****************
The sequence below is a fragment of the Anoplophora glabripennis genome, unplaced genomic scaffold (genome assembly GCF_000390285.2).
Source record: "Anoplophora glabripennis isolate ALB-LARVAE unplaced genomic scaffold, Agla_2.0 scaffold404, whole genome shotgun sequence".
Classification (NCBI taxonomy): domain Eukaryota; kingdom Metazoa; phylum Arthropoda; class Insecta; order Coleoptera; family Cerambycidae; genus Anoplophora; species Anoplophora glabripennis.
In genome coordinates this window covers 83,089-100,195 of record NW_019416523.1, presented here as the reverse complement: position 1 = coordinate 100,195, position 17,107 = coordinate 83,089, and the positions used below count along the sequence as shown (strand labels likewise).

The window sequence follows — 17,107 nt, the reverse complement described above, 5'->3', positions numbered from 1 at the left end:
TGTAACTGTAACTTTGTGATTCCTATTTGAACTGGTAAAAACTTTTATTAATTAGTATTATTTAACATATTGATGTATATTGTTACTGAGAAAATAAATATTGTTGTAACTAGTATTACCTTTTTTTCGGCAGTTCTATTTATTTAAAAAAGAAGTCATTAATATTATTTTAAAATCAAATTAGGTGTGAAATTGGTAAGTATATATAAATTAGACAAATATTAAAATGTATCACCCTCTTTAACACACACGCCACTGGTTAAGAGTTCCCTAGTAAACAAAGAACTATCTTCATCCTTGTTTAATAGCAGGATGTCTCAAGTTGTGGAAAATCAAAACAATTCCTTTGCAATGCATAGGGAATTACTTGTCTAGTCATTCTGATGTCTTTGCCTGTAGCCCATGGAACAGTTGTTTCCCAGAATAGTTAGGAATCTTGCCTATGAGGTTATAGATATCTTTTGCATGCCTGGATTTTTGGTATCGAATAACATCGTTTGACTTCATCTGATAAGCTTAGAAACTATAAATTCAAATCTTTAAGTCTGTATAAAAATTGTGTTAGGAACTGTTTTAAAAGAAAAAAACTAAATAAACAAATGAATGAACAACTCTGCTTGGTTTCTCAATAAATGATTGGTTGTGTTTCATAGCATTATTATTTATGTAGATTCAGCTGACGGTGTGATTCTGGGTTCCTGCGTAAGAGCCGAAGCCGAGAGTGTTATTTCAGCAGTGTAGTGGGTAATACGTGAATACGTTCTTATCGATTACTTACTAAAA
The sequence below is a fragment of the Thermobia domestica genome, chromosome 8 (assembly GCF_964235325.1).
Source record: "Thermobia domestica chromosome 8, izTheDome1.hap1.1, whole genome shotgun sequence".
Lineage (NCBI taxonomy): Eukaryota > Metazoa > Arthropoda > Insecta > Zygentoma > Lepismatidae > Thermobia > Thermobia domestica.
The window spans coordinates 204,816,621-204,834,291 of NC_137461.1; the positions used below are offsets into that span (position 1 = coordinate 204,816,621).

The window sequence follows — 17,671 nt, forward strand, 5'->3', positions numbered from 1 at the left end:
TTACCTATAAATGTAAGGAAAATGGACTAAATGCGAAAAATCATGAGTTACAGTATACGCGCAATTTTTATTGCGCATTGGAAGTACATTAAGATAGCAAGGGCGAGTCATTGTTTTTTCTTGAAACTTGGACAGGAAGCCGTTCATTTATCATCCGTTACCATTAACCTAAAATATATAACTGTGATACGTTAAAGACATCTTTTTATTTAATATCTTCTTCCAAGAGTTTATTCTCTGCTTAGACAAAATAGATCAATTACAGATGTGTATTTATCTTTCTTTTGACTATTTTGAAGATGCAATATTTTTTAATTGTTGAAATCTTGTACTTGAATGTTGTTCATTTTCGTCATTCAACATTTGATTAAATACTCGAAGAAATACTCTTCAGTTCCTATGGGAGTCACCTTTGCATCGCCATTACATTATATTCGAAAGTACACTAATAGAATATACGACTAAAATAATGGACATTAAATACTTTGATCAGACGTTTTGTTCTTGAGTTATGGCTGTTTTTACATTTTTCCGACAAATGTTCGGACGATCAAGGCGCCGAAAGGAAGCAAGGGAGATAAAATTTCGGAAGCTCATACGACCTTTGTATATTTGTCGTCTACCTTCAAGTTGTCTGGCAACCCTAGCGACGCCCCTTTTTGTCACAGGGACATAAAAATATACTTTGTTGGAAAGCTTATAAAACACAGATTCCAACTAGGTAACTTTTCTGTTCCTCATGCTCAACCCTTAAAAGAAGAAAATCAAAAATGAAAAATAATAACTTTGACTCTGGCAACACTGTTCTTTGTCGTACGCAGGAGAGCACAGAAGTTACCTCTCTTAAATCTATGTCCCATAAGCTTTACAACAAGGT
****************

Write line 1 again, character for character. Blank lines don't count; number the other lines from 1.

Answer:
The sequence below is a fragment of the Anoplophora glabripennis genome, unplaced genomic scaffold (genome assembly GCF_000390285.2).